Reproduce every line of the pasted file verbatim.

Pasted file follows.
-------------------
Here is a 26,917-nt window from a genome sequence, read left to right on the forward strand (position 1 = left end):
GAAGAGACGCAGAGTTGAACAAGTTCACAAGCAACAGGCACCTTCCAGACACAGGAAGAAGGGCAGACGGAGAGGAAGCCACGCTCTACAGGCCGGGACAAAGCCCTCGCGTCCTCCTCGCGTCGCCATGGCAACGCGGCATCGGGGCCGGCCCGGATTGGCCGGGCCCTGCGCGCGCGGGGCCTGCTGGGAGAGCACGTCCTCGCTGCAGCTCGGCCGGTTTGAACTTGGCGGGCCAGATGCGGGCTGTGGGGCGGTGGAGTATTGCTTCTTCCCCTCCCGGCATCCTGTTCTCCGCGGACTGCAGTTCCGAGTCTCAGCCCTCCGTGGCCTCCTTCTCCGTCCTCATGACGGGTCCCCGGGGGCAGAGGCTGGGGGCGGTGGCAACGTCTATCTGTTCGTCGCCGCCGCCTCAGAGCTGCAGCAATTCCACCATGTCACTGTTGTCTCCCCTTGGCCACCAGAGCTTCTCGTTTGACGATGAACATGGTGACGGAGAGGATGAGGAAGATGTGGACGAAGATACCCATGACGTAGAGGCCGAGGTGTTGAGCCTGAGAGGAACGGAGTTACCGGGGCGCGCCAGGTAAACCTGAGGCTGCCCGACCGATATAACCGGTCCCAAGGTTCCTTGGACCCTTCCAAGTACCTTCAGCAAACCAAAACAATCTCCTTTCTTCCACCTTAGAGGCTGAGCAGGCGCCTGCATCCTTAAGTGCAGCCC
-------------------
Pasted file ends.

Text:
Here is a 26,917-nt window from a genome sequence, read left to right on the forward strand (position 1 = left end):
GAAGAGACGCAGAGTTGAACAAGTTCACAAGCAACAGGCACCTTCCAGACACAGGAAGAAGGGCAGACGGAGAGGAAGCCACGCTCTACAGGCCGGGACAAAGCCCTCGCGTCCTCCTCGCGTCGCCATGGCAACGCGGCATCGGGGCCGGCCCGGATTGGCCGGGCCCTGCGCGCGCGGGGCCTGCTGGGAGAGCACGTCCTCGCTGCAGCTCGGCCGGTTTGAACTTGGCGGGCCAGATGCGGGCTGTGGGGCGGTGGAGTATTGCTTCTTCCCCTCCCGGCATCCTGTTCTCCGCGGACTGCAGTTCCGAGTCTCAGCCCTCCGTGGCCTCCTTCTCCGTCCTCATGACGGGTCCCCGGGGGCAGAGGCTGGGGGCGGTGGCAACGTCTATCTGTTCGTCGCCGCCGCCTCAGAGCTGCAGCAATTCCACCATGTCACTGTTGTCTCCCCTTGGCCACCAGAGCTTCTCGTTTGACGATGAACATGGTGACGGAGAGGATGAGGAAGATGTGGACGAAGATACCCATGACGTAGAGGCCGAGGTGTTGAGCCTGAGAGGAACGGAGTTACCGGGGCGCGCCAGGTAAACCTGAGGCTGCCCGACCGATATAACCGGTCCCAAGGTTCCTTGGACCCTTCCAAGTACCTTCAGCAAACCAAAACAATCTCCTTTCTTCCACCTTAGAGGCTGAGCAGGCGCCTGCATCCTTAAGTGCAGCCC